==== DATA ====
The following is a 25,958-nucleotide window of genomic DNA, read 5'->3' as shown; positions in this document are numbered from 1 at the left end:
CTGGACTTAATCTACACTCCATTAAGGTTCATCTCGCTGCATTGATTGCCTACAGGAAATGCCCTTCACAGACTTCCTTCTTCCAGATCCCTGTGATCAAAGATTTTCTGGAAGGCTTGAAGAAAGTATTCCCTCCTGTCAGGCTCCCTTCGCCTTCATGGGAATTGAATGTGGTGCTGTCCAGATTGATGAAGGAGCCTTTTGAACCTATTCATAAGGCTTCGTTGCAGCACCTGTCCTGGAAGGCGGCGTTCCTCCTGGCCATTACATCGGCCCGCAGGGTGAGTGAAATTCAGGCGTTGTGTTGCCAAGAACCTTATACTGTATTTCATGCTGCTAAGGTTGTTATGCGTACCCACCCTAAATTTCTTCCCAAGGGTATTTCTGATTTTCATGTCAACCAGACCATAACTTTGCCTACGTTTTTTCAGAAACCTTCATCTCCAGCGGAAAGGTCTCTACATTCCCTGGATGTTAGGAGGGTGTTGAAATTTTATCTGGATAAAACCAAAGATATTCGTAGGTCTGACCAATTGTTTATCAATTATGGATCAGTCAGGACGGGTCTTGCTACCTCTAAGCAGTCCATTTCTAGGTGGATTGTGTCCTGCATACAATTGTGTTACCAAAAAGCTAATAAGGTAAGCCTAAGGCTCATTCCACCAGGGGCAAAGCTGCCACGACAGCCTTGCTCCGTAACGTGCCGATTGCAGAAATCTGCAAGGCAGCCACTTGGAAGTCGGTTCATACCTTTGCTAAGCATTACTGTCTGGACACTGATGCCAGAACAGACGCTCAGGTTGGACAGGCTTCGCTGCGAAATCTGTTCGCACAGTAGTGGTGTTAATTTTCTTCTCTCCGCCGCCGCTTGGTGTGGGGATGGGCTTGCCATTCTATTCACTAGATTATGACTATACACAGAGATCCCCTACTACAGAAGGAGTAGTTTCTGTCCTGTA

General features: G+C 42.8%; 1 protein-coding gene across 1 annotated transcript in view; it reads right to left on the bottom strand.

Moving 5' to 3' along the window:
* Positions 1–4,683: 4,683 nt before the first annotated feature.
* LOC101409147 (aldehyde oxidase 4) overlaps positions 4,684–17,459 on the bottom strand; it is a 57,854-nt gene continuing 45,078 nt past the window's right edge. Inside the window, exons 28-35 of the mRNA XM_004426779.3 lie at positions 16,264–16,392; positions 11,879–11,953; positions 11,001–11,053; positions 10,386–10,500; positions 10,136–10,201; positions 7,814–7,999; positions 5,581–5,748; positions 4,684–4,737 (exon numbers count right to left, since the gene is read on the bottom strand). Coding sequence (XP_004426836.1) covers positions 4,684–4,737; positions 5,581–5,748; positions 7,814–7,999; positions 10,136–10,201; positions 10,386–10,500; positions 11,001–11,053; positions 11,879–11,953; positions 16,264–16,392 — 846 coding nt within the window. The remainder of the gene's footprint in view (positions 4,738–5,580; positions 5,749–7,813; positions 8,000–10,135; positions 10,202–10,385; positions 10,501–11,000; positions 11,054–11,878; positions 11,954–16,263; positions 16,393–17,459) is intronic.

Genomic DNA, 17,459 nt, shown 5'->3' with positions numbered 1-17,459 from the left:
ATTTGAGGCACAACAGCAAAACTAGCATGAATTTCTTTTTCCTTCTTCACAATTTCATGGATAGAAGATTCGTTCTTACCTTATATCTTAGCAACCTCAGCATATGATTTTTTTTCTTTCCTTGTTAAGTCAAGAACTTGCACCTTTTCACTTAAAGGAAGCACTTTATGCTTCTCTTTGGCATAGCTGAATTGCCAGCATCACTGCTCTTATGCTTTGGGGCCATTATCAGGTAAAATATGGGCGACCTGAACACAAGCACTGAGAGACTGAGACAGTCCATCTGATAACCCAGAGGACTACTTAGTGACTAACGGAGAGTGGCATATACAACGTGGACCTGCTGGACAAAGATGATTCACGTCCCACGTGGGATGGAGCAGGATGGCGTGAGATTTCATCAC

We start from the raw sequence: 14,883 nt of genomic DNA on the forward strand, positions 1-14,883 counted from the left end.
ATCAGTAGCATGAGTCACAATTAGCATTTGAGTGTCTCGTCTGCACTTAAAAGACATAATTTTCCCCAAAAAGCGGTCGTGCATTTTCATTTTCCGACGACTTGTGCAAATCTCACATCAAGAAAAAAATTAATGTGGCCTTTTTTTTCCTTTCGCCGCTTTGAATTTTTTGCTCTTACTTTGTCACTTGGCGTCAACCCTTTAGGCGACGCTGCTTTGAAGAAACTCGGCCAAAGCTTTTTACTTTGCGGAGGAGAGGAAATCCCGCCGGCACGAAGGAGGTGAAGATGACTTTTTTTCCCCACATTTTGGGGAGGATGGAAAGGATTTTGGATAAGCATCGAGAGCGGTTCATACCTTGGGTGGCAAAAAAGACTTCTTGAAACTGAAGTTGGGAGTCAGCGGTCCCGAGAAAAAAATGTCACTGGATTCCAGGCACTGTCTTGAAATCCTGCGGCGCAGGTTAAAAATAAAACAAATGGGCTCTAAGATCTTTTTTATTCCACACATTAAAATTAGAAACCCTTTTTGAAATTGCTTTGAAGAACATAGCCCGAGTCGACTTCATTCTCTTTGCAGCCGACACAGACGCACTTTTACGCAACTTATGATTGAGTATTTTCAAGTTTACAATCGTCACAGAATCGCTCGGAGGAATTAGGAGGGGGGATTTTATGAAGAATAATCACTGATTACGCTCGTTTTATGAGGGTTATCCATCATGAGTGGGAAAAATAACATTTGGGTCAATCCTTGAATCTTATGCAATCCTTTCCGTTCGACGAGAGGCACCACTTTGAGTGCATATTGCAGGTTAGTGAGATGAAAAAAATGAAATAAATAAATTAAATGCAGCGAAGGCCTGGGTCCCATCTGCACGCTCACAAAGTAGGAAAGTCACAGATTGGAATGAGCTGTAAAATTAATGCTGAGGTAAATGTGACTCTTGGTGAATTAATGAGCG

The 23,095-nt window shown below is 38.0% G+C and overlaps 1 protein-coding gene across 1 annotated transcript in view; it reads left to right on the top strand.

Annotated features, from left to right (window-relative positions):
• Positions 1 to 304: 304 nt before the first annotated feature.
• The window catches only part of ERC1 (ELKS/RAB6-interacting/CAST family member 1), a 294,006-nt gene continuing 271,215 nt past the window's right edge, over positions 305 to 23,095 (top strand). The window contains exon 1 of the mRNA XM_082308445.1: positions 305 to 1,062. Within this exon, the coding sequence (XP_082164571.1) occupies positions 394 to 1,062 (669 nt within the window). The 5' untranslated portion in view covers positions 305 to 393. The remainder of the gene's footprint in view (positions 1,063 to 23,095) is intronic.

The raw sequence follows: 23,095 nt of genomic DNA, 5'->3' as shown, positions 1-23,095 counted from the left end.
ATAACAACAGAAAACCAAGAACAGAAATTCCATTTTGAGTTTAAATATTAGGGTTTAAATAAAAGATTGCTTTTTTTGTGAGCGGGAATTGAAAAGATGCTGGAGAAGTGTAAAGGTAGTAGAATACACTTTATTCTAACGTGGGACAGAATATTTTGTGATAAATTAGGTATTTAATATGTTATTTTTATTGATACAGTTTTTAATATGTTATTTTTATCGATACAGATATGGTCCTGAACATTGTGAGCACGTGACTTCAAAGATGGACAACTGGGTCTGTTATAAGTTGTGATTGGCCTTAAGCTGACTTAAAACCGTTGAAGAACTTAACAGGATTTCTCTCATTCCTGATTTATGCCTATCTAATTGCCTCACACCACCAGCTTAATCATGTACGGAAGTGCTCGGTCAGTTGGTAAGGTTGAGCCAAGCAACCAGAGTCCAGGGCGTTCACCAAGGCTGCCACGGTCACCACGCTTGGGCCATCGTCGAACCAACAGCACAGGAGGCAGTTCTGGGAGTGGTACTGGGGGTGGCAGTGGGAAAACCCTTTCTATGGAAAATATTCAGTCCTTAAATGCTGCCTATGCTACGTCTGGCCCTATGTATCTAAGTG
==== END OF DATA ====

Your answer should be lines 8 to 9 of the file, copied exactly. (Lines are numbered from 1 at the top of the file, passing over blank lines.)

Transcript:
ATTTGAGGCACAACAGCAAAACTAGCATGAATTTCTTTTTCCTTCTTCACAATTTCATGGATAGAAGATTCGTTCTTACCTTATATCTTAGCAACCTCAGCATATGATTTTTTTTCTTTCCTTGTTAAGTCAAGAACTTGCACCTTTTCACTTAAAGGAAGCACTTTATGCTTCTCTTTGGCATAGCTGAATTGCCAGCATCACTGCTCTTATGCTTTGGGGCCATTATCAGGTAAAATATGGGCGACCTGAACACAAGCACTGAGAGACTGAGACAGTCCATCTGATAACCCAGAGGACTACTTAGTGACTAACGGAGAGTGGCATATACAACGTGGACCTGCTGGACAAAGATGATTCACGTCCCACGTGGGATGGAGCAGGATGGCGTGAGATTTCATCAC

We start from the raw sequence: 14,883 nt of genomic DNA on the forward strand, positions 1-14,883 counted from the left end.